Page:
Along with 113 other protesters that night, she was sent to the Fourth Avenue Jail, which is run by Paul Penzone, the Democratic Sheriff she worked to elect. More than three years into his tenure, an important policy remained unchanged: Immigration and Customs Enforcement would know about her arrest within hours.
Officers told her she would be taken the Eloy Detention Center, an hour south.
Through her work, she said, she was aware that some undocumented immigrants had been in the detention center for at least two months after an arrest, without a court hearing.
“For me, it was like, if I am in this place, there’s no certain timeline when I will see daylight,” she said.
For much of the night, Ms. Guerrero was terrified, thinking about the conditions of detention centers she had seen and heard about, particularly amid the pandemic.
“I’ve been looking at these numbers and the conditions on the inside for months, so it was also just scary,” she said.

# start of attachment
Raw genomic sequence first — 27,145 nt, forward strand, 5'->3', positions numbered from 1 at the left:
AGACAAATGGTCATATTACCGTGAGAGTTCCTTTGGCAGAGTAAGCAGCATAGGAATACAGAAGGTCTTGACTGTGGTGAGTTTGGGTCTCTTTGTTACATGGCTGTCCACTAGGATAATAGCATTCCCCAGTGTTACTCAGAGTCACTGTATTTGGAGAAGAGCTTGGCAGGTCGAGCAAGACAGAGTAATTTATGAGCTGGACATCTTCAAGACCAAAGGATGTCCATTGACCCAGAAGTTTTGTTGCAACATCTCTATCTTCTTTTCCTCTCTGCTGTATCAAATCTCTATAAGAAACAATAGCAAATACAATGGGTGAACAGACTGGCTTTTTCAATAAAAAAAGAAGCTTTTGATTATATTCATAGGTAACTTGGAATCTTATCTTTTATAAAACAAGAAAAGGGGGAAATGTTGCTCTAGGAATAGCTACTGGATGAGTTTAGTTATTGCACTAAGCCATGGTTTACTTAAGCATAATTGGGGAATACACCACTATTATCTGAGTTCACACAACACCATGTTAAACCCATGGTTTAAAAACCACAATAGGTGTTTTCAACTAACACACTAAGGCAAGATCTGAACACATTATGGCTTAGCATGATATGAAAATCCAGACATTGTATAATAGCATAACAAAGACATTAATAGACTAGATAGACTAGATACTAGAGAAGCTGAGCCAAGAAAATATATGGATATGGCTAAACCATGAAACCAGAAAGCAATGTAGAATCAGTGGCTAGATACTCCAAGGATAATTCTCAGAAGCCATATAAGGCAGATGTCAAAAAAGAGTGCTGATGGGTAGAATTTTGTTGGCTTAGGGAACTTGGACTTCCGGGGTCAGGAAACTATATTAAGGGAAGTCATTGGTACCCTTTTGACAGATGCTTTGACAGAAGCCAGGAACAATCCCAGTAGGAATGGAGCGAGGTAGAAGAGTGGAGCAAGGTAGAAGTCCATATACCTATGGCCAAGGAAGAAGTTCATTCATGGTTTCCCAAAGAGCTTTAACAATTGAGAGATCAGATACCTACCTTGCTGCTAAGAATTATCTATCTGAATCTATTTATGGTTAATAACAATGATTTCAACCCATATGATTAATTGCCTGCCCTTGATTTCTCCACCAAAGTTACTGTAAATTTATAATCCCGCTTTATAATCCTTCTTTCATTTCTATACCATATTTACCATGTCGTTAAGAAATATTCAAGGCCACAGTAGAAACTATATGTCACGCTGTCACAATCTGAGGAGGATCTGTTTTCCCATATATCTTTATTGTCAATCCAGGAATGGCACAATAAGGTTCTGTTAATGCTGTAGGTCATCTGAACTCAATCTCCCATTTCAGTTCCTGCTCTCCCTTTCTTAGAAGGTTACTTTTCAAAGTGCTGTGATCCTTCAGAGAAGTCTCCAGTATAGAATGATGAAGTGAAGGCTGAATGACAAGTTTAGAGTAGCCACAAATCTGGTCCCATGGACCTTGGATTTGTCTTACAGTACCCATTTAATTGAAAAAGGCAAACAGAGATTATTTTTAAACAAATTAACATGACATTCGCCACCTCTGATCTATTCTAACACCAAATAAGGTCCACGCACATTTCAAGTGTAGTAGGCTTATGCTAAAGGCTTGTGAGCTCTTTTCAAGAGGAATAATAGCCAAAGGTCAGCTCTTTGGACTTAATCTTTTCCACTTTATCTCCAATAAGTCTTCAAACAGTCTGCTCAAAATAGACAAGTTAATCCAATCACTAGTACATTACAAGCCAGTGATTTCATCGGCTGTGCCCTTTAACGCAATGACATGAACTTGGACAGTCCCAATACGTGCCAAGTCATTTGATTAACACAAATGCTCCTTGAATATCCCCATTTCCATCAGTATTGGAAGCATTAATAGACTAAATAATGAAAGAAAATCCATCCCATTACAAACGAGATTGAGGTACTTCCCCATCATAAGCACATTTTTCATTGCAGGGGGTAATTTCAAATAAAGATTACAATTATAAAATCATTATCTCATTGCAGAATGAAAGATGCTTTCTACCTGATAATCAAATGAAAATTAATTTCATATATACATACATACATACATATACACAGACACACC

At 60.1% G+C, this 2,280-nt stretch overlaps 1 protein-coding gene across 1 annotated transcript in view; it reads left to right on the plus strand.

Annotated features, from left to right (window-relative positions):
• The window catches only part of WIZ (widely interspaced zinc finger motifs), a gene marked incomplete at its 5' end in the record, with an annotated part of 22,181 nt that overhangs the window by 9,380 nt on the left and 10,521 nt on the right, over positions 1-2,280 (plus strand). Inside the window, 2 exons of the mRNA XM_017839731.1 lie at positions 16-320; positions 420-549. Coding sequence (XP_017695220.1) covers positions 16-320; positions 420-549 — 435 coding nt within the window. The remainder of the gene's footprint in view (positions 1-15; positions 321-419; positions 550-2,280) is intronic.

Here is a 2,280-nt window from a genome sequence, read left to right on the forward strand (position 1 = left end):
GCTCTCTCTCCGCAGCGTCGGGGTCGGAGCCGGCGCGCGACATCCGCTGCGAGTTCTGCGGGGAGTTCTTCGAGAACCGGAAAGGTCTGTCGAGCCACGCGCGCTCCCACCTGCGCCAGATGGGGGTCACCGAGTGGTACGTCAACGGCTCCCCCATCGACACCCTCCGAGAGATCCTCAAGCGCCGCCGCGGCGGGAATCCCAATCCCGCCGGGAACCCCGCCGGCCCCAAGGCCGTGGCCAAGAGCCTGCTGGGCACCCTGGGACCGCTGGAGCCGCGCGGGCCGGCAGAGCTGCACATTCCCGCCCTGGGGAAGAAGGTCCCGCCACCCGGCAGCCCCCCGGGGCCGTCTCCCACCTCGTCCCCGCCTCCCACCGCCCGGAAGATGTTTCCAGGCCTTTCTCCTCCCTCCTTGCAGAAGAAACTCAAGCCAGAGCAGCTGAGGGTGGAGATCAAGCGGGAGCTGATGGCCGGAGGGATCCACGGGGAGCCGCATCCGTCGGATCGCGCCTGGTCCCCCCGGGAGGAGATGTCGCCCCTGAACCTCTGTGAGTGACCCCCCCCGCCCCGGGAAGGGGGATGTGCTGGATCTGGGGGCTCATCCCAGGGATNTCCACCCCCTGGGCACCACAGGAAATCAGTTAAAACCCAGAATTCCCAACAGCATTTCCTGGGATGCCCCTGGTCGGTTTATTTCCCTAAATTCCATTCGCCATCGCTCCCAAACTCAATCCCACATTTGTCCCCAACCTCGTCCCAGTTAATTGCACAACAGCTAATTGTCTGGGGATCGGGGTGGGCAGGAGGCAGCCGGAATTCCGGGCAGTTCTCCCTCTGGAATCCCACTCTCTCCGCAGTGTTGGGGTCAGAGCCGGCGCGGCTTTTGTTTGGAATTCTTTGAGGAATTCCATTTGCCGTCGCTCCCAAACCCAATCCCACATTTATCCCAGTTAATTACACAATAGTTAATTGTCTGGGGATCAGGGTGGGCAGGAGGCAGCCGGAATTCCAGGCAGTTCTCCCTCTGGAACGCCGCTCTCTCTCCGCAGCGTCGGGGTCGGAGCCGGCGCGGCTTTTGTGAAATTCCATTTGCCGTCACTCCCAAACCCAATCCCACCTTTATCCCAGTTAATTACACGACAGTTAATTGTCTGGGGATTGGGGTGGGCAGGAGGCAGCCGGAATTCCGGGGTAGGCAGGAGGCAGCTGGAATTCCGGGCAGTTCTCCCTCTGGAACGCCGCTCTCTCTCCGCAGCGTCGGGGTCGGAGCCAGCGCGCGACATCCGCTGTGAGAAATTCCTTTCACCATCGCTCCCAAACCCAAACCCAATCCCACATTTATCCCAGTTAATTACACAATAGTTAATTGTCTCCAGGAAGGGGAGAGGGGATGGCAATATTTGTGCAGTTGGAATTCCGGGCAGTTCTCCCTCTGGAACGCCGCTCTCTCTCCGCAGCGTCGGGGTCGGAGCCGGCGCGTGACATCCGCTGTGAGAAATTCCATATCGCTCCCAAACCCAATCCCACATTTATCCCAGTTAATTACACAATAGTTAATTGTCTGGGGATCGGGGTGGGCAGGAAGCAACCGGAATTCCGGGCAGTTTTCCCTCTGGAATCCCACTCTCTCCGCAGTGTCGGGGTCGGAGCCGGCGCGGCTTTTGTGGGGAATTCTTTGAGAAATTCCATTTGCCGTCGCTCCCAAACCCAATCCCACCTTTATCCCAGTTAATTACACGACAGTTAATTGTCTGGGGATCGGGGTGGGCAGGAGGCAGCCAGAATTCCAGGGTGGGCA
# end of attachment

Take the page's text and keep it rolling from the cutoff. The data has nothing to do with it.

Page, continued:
She watched as others who had been arrested filed out of the jail, grimacing each time she heard the metal doors open and shut, open and shut, feeling like she was watching her own chance at freedom diminish each time.
By the time she was transferred to immigration authorities, an officer there told her she, too, would be let out that morning. She had no idea that hundreds of calls and texts had been made on her behalf. And still, her lawyer was skeptical.
Article source: https://www.nytimes.com/2020/07/11/us/politics/black-lives-matter-phoenix-daca.html